Real-time observation of bacteriophage T4 gp41 helicase reveals an unwinding mechanism

Publication Type:

Journal Article

Source:

PROCEEDINGS OF THE NATIONAL ACADEMY OF SCIENCES OF THE UNITED STATES OF AMERICA, NATL ACAD SCIENCES, Volume 104, Number 50, 2101 CONSTITUTION AVE NW, WASHINGTON, DC 20418 USA, p.19790-19795 (2007)

DOI:

10.1073/pnas.0709793104

Keywords:

FORCE; GENE-41 PROTEIN; HEXAMERIC HELICASE; MOLECULE; NS3 HELICASE; PROCESSIVITY; REPLICATION; SINGLE-STRANDED-DNA; T4; TRANSLOCATION

Abstract:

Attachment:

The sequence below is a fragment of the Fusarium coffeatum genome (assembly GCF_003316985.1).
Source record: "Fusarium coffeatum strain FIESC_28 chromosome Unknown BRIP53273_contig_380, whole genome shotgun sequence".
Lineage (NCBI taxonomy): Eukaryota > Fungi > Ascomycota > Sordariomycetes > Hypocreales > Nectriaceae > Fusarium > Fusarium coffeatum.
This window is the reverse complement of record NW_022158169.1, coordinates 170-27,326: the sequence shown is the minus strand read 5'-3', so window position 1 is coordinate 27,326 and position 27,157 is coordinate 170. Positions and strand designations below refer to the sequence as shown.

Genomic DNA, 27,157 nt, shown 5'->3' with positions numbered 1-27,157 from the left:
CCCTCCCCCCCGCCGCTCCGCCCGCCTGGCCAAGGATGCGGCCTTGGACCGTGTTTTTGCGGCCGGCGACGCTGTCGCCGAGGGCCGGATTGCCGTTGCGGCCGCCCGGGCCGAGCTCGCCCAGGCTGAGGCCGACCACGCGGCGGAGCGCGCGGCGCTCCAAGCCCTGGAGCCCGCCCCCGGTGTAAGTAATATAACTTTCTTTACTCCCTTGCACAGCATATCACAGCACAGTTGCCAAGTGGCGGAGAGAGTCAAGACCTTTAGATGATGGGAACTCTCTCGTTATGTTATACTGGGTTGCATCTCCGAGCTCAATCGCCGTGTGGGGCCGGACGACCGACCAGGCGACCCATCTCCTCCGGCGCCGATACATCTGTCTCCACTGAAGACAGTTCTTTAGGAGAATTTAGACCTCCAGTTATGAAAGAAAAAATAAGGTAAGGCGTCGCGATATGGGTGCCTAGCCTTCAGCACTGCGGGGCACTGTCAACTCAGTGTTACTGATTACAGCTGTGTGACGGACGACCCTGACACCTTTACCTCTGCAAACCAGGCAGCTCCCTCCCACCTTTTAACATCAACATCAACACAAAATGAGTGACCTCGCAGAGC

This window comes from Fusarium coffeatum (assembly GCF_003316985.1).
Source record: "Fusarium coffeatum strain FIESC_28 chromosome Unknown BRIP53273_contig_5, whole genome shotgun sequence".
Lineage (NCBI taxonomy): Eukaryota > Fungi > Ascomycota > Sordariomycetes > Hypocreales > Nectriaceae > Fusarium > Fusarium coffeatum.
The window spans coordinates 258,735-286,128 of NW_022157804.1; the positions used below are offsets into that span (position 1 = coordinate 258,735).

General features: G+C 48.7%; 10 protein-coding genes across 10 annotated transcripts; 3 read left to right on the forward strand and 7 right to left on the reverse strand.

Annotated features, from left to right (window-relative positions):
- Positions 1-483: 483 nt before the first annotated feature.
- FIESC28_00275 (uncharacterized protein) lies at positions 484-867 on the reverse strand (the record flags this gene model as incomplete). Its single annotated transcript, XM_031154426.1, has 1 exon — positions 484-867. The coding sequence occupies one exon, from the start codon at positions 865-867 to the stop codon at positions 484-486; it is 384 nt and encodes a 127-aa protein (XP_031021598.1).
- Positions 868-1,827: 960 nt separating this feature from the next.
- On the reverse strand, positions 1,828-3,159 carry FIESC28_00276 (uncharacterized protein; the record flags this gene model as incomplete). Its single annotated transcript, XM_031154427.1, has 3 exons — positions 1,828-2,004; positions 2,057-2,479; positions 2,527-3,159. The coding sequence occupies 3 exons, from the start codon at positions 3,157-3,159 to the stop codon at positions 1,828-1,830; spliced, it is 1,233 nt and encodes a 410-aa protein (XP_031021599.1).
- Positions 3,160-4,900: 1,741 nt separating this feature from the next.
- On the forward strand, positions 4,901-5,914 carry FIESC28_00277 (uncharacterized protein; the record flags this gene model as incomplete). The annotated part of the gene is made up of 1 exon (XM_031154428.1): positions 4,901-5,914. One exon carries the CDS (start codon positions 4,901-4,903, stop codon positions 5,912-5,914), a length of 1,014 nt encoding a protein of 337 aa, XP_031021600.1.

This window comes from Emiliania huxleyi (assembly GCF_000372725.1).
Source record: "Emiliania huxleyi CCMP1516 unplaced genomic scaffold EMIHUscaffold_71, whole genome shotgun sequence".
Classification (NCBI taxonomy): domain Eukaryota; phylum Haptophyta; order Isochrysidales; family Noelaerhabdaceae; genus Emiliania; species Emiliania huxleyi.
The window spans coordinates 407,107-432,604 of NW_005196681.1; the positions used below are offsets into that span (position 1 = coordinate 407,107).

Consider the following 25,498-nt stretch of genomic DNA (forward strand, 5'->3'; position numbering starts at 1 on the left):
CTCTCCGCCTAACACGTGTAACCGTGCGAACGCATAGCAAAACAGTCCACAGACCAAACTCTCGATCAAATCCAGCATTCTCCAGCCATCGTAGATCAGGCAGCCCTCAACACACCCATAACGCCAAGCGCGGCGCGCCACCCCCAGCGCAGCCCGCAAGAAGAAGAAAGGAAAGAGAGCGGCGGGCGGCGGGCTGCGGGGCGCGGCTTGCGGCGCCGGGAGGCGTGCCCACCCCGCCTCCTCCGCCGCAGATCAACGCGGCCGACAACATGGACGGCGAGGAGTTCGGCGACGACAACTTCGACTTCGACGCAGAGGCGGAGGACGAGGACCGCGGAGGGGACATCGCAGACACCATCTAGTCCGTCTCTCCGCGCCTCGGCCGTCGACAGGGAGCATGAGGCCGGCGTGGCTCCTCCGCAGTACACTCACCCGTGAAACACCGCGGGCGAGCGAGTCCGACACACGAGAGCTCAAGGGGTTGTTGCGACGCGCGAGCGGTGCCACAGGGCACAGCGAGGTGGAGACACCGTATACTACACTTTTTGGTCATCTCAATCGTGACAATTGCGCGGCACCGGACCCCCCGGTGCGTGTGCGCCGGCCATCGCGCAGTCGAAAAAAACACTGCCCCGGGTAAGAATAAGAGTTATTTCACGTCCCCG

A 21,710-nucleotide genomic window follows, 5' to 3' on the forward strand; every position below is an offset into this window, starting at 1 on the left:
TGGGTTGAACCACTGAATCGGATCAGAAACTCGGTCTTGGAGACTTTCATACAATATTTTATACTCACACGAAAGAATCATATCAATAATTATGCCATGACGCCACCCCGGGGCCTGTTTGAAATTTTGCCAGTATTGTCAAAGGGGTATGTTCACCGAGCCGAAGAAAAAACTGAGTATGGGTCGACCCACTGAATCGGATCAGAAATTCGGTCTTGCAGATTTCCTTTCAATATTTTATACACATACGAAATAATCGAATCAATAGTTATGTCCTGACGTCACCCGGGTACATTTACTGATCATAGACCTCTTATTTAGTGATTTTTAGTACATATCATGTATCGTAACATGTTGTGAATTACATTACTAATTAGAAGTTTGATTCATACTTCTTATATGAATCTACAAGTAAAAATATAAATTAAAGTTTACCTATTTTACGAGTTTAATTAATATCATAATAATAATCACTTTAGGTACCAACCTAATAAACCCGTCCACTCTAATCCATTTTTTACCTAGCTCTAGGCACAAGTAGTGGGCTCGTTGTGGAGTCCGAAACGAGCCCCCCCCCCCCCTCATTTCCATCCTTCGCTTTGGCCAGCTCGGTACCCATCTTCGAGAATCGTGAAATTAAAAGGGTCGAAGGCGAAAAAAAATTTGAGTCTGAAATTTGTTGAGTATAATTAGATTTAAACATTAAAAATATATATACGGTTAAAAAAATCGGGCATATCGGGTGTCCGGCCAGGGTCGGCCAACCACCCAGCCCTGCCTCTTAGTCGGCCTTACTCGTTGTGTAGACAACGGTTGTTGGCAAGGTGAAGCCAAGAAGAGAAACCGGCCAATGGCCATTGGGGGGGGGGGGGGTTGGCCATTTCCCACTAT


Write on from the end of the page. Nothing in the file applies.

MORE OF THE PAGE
Helicases are enzymes that couple ATP hydrolysis to the unwinding of double-stranded (ds) nucleic acids. The bacteriophage T4 helicase (gp41) is a hexameric helicase that promotes DNA replication within a highly coordinated protein complex termed the replisome. Despite recent progress, the gp41 unwinding mechanism and regulatory interactions within the replisome remain unclear. Here we use a single tethered DNA hairpin as a real-time reporter of gp41-mediated dsDNA unwinding and single-stranded (ss) DNA translocation with 3-base pair (bp) resolution. Although gp41 translocates on ssDNA as fast as the in vivo replication fork (approximate to 400 bp/s), its unwinding rate extrapolated to zero force is much slower (approximate to 30 bp/s). Together, our results have two implications: first, gp41 unwinds DNA through a passive mechanism; second, this weak helicase cannot efficiently unwind the T4 genome alone. Our results suggest that important regulations occur within the replisome to achieve rapid and processive replication.